Mind you, I’d never dream of using such a device as my primary computer. I wouldn’t even think to use it as my primary laptop. But as a tertiary system — which isn’t so far-fetched in the age of tablets — it would do nicely for basic tasks. Combine an incredible battery life on the Samsung model with an 8-10 second bootup time, and it’s looking a lot like a feasible alternative to a netbook or tablet.
But what about network access?
The only consistent criticism of the Chromebook is that it is a “brick” when not connected to the Internet. Setting aside the fact that offline access to Google Docs is on the way, I have a sincere question born out of nearly 30 years of computing, 17 of which have been spent on the Internet:
Nowadays, isn’t any computer pretty much a brick when it isn’t connected to the Internet?
Sure, you can fire up a quick game of solitaire, or work on a project through your word processor.* But think about how, for the past ten or so years, your life has come to a halt by network outages in your home. Do doors open? Do family members yell to one another about the Internet being down?
Think about how booting up your device without Internet access makes you feel like the computer is somehow missing something absolutely essential to its function. I started out with computers in an age where only my fellow hardcore nerds were really interested in them; PC use didn’t really “mainstream” until we started getting all of those AOL coasters in the mail, opening the door for an (albeit stunted) introduction to web browsing and email.
All of that aside: it’s a computer for the cloud. Shouldn’t we expect it to be severely handicapped when disconnected from the cloud?
Likewise, shouldn’t we expect something with the name iCloud to… actually operate in the cloud?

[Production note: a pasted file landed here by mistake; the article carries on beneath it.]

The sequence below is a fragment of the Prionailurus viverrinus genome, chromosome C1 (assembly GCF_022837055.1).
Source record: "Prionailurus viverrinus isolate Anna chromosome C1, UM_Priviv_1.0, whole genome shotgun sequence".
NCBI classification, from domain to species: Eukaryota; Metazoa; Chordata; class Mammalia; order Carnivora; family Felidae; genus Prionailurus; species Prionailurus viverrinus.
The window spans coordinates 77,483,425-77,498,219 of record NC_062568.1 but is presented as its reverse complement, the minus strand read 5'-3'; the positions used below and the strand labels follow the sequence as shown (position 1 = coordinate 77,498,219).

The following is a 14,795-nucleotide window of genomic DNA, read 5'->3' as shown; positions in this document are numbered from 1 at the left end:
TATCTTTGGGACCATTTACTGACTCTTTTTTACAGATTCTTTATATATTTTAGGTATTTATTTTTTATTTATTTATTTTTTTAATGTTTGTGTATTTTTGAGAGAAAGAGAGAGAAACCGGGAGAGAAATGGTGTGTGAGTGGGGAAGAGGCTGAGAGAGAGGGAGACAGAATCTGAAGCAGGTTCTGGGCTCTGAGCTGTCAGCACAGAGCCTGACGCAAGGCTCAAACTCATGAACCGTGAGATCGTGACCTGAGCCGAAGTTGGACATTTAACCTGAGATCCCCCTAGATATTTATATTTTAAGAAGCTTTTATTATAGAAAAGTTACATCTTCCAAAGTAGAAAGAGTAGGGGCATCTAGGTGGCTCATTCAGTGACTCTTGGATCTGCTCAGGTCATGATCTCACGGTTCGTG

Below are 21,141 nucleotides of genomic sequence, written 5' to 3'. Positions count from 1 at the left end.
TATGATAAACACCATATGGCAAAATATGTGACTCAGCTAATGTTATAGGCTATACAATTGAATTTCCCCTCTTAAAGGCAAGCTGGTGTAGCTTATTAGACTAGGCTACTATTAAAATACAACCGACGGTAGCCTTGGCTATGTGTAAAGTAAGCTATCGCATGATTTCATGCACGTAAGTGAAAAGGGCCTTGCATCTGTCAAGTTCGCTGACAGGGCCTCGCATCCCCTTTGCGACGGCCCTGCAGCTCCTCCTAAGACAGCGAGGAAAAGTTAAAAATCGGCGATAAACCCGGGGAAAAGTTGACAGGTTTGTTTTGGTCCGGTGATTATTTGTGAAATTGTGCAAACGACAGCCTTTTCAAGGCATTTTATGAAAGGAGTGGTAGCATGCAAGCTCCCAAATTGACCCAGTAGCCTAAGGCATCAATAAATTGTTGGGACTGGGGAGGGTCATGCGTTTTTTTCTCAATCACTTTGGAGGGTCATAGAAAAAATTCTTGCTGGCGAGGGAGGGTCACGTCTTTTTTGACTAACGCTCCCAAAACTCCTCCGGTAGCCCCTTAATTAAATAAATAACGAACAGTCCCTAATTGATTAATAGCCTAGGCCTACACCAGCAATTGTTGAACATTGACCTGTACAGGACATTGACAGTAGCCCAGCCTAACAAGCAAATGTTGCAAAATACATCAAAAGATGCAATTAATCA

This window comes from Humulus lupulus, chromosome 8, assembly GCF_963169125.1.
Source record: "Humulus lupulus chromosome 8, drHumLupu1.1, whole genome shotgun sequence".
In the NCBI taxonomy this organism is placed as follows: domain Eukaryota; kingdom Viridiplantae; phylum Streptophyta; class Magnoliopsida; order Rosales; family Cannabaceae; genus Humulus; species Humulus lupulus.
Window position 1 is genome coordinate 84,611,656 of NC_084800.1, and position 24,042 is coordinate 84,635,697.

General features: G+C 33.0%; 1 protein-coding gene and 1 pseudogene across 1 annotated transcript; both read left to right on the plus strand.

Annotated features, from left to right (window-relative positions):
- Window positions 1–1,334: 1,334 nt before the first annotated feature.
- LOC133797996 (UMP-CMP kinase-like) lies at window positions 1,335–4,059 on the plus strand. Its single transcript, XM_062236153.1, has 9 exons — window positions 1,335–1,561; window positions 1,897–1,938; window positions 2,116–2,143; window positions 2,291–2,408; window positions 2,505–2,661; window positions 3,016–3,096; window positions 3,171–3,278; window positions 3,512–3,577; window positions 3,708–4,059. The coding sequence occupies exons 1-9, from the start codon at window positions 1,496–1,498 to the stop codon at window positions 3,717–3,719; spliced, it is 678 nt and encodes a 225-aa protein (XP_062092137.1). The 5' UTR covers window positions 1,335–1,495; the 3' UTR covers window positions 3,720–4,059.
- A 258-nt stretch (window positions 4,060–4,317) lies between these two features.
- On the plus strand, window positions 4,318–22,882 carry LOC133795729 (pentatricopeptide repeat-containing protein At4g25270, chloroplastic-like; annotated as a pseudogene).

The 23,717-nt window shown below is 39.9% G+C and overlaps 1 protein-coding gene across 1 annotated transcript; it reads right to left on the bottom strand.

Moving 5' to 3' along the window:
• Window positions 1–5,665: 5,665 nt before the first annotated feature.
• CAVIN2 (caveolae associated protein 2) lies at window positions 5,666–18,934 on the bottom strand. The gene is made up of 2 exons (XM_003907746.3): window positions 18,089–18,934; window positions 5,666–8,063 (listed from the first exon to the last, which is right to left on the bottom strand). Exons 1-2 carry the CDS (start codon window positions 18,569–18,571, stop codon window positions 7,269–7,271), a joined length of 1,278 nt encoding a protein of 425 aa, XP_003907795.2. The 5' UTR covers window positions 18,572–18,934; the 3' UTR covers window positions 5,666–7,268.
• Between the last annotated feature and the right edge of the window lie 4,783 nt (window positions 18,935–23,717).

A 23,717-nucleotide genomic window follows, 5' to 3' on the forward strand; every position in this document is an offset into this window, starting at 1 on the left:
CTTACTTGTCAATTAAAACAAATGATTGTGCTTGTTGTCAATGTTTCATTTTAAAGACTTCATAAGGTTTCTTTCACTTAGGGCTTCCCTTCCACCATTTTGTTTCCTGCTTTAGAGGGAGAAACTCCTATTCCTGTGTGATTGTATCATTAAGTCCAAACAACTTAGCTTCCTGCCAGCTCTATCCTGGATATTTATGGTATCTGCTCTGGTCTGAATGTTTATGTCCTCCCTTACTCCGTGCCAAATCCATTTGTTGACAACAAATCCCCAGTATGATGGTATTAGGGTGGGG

Let me be clear: with the exception of making your pictures accessible across devices (for 30 days, and then only 1,000 of them), Apple’s iCloud does nothing in the cloud.
The concept of a cloud is rather simple when we’re looking at user-end data. I upload something and it sits in the cloud until I need it again, either on this or another device. When I need it, I copy that file to the original or alternative device.
Easy as that.
But that’s not what iCloud does for music. Software scans your music collection against the iTunes server, then allows you to access your music collection by re-downloading it from the iTunes store. That’s not a cloud: that’s a sync. And they’ll be charging you $25 a year for the honor of doing something iTunes should have been capable of years ago, all licensing worries aside.
I’ve been an iTunes user for at least ten years. I have a great collection of classical CD’s I transferred to MP3 format some time ago, as well as a roaring collection of Grateful Dead bootlegs. And because these songs aren’t available on the iTunes music store, “iCloud” cannot accommodate my needs between PC and iPhone.
One can’t help but note the irony, however: Apple is masterful when it comes to keeping things proprietary (which is why their devices work so well), and even with the concept of the cloud, they’re continuing that tradition.
Goodbye iTunes (and eventually the iPhone). Hello Google Music and Android.
* All of which Google’s Chrome OS can already do, or will be able to do in the near-future.
Awesomeness. I actually saw the Tweet “live,” or about as live as it gets. Which is amazing, since I pay attention to Twitter just about as much as I do wheat commodities.
At least one of the papal grunts saved the Holy Father from the terror of actually typing out that message on a tablet of any kind.
…has, over the past couple of years, become one of my favorite writers. Mind you, when I say “favorite writers” I think of people like William Blake. Bl. John Paul II. Oscar Wilde. Flannery O’Connor. You get the picture: Scalia is just plain good.
Check out her latest, “Illuisions of Equality,” to see what I mean.
She maintains an uncanny ability to exist within the world of St. Blogs (and the blogosphere in general) without becoming insufferably negative about her particular hobby horses (which we all have). Scalia can take a decision or issue she clearly disagrees with and cut to the heart of the matter, displaying both her knowledge and tendency toward prayerful contemplation. We don’t always agree on everything, but I always love the way she says it.
So consider this a fan letter should you ever see it, Elizabeth, and keep writing for yourself and for us!